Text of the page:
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Note that Safari is not any better than IE6 when it comes to security. Well actually, Safari is worse... –  Quandary Jun 24 '11 at 18:49

It's never secure to connect a computer to the internet, and it's always better to have a router in between.

Since most routers run embedded-Linux, it's most-likely more secure to have them in-between.

Speaking as a Linux-user: Mac OSX has most of the applications from FreeBSD, so make absolutely sure you have ssh and sshfs not installed or running, if you don't need them.

And just having a firewall is not enough. Make sure it's properly configured.

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May I ask: Why the downvote ? –  Quandary Feb 21 '10 at 11:44
    
Wondered the same thing ..... ? –  JRobert Jun 16 '10 at 22:44
    
I didn't downvote, but I would say that it isn't safer because it runs Linux (which is only as secure as how well configured it is anyway) but because it's a router and that is its function. –  Ben Richards Sep 19 '11 at 6:29
    
@sidran32: I disagree. A router needs an operating system, and it's only going to be as secure as the operating system, the weakest link. And if that OS was WindowsCE, then I'd rather not put a router in between. In that sense, the "always better" was probably the reason. –  Quandary Oct 30 '12 at 6:00

I have a NAT ADSL connection at home and a 3G service for away. While on 3G I have noticed ssh login attempts which you would not normally see behind a NAT firewall.

Have a look to see what services you are running.

netstat

or

netstat -f inet


Active Internet connections
Proto Recv-Q Send-Q  Local Address          Foreign Address        (state)
udp4       0      0  *.ipp                  *.*                    
udp4       0      0  172.16.250.1.kerberos  *.*                    
udp4       0      0  192.168.144.1.kerberos *.*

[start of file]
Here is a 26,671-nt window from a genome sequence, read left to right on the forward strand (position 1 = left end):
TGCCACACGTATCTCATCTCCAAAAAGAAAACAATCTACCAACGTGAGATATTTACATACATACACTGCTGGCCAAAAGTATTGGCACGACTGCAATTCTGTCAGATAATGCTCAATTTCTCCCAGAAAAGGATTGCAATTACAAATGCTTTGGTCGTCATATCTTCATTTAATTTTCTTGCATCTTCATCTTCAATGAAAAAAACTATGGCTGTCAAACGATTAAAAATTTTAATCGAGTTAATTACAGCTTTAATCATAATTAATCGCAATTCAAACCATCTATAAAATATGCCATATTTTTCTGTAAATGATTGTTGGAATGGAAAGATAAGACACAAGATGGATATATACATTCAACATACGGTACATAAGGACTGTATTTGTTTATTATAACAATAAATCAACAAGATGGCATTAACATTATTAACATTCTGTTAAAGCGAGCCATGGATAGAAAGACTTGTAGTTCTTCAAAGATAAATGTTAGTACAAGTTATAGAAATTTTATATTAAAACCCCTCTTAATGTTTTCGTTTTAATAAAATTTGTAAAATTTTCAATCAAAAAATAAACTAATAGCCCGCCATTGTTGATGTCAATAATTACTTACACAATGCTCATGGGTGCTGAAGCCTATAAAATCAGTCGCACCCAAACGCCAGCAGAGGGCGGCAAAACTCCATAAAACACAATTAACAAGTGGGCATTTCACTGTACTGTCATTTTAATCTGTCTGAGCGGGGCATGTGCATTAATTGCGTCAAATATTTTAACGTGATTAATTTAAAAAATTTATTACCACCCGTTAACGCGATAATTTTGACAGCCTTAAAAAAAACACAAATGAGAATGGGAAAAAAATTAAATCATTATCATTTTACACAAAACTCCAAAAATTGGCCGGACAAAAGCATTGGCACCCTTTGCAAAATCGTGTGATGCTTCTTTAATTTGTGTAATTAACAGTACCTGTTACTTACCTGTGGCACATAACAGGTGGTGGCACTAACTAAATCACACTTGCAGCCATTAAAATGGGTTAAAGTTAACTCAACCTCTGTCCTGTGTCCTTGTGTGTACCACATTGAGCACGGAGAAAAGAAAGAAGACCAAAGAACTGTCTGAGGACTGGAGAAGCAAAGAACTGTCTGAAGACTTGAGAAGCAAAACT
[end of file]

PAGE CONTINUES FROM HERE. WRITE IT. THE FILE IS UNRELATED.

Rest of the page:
udp4       0      0  *.*                    *.*                    
udp4       0      0  localhost.ntp          *.*                    
udp4       0      0  *.ntp                  *.*                    
udp4       0      0  *.snmp                 *.*                    
udp4       0      0  *.*                    *.*                    
udp4       0      0  *.mdns                 *.*                    
udp4       0      0  *.*                    *.*                    
udp4       0      0  *.syslog               *.*                    
icm4       0      0  *.*                    *.*   

This is an abbreviated list of what I am running. You can see snmp and a syslog server which you probably would not have.

Most services are listening on all interfaces (*.). In my case I should fixup my snmp and syslog to only listed on my local network.

Install nmap http://nmap.org/dist/nmap-5.21.dmg. nmap has lots of different ways to see if a service or port is listening - try out some on your machine, but not on other machines unless you know what you are doing (I certainly don't).

nmap 127.0.0.1

Starting Nmap 4.85BETA6 ( http://nmap.org ) at 2010-06-17 00:09 EST
Interesting ports on localhost (127.0.0.1): 
Not shown: 960 closed ports, 32 filtered ports
PORT     STATE SERVICE
22/tcp   open  ssh
88/tcp   open  kerberos-sec
139/tcp  open  netbios-ssn
445/tcp  open  microsoft-ds
548/tcp  open  afp
625/tcp  open  apple-xsrvr-admin
631/tcp  open  ipp
5900/tcp open  vnc

Nmap done: 1 IP address (1 host up) scanned in 6.28 seconds

Try nmap from another machine as well - you will have to install it there as well. Windows and Linux versions are available.

Are there services you don't want running?

In my case, i'm not sure why I am sharing files via samba (139/445) so I'll turn that off. I can't see how to turn off ipp (631). This is for printer sharing which is turned off. If I go online and nmap my pppd IP address, the ipp port is closed. This is good and matched the cupsd config file. I don't need AFP running all the time so I'll turn that off. I don't need ssh or screen sharing running so I'll turn that off as well.

I now just have these running.

88/tcp   open  kerberos-sec
625/tcp  open  apple-xsrvr-admin
631/tcp  open  ipp

Someone mentioned that most people are behind a NAT firewall. This is probably true if you have a router, but check that NAT is turned on.

But on a 3G service you are directly connected so you should be careful. I haven't been, so this was a good question to make me review my settings.

Other things to do.

  1. Review your appfirewall.log file
  2. If you are technical, try adding some ipfw rules.

Remember, if a service is not running, no one can get in. So the fewer ports that are opened the better.